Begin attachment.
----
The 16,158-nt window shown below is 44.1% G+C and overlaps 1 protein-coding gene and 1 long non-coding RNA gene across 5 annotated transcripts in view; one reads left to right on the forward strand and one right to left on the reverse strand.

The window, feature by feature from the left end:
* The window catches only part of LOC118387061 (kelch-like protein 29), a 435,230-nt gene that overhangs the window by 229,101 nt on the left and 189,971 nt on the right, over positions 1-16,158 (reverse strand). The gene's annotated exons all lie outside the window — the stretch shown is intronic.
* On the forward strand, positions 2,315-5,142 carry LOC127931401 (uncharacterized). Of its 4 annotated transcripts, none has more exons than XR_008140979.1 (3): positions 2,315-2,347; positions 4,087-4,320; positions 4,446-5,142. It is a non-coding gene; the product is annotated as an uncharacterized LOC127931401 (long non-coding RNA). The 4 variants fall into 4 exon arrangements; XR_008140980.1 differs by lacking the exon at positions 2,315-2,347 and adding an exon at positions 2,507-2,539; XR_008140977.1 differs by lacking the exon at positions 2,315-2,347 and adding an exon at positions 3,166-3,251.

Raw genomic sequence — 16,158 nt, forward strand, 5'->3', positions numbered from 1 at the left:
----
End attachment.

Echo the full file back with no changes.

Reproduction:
The 16,158-nt window shown below is 44.1% G+C and overlaps 1 protein-coding gene and 1 long non-coding RNA gene across 5 annotated transcripts in view; one reads left to right on the forward strand and one right to left on the reverse strand.

The window, feature by feature from the left end:
* The window catches only part of LOC118387061 (kelch-like protein 29), a 435,230-nt gene that overhangs the window by 229,101 nt on the left and 189,971 nt on the right, over positions 1-16,158 (reverse strand). The gene's annotated exons all lie outside the window — the stretch shown is intronic.
* On the forward strand, positions 2,315-5,142 carry LOC127931401 (uncharacterized). Of its 4 annotated transcripts, none has more exons than XR_008140979.1 (3): positions 2,315-2,347; positions 4,087-4,320; positions 4,446-5,142. It is a non-coding gene; the product is annotated as an uncharacterized LOC127931401 (long non-coding RNA). The 4 variants fall into 4 exon arrangements; XR_008140980.1 differs by lacking the exon at positions 2,315-2,347 and adding an exon at positions 2,507-2,539; XR_008140977.1 differs by lacking the exon at positions 2,315-2,347 and adding an exon at positions 3,166-3,251.

Raw genomic sequence — 16,158 nt, forward strand, 5'->3', positions numbered from 1 at the left: